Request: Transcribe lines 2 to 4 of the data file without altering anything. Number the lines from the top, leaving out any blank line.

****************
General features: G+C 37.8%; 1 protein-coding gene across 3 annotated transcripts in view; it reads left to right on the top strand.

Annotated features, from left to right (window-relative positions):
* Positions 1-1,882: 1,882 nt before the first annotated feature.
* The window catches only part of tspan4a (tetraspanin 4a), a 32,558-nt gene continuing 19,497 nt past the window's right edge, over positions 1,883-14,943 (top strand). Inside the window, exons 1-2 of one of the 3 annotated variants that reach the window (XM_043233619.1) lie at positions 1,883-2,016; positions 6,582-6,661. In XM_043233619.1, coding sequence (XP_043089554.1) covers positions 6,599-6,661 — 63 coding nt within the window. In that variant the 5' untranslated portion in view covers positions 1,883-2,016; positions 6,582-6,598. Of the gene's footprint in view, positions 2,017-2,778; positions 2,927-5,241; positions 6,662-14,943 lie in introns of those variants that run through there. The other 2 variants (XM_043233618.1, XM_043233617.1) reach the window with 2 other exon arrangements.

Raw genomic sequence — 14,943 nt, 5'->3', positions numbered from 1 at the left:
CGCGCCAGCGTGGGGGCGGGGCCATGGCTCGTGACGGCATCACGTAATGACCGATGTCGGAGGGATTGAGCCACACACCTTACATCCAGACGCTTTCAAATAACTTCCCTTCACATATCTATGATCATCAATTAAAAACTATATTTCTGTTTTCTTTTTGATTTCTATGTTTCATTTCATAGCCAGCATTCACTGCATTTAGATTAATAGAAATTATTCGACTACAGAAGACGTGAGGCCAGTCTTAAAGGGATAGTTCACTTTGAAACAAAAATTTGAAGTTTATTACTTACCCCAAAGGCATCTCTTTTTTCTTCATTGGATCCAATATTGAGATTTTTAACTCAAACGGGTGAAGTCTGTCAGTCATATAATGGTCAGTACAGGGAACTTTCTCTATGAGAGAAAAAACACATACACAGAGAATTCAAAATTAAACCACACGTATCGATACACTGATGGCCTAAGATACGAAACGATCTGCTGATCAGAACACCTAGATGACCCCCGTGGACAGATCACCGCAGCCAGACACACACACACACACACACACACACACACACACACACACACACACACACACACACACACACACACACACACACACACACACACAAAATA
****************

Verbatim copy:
Annotated features, from left to right (window-relative positions):
* Positions 1-1,882: 1,882 nt before the first annotated feature.
* The window catches only part of tspan4a (tetraspanin 4a), a 32,558-nt gene continuing 19,497 nt past the window's right edge, over positions 1,883-14,943 (top strand). Inside the window, exons 1-2 of one of the 3 annotated variants that reach the window (XM_043233619.1) lie at positions 1,883-2,016; positions 6,582-6,661. In XM_043233619.1, coding sequence (XP_043089554.1) covers positions 6,599-6,661 — 63 coding nt within the window. In that variant the 5' untranslated portion in view covers positions 1,883-2,016; positions 6,582-6,598. Of the gene's footprint in view, positions 2,017-2,778; positions 2,927-5,241; positions 6,662-14,943 lie in introns of those variants that run through there. The other 2 variants (XM_043233618.1, XM_043233617.1) reach the window with 2 other exon arrangements.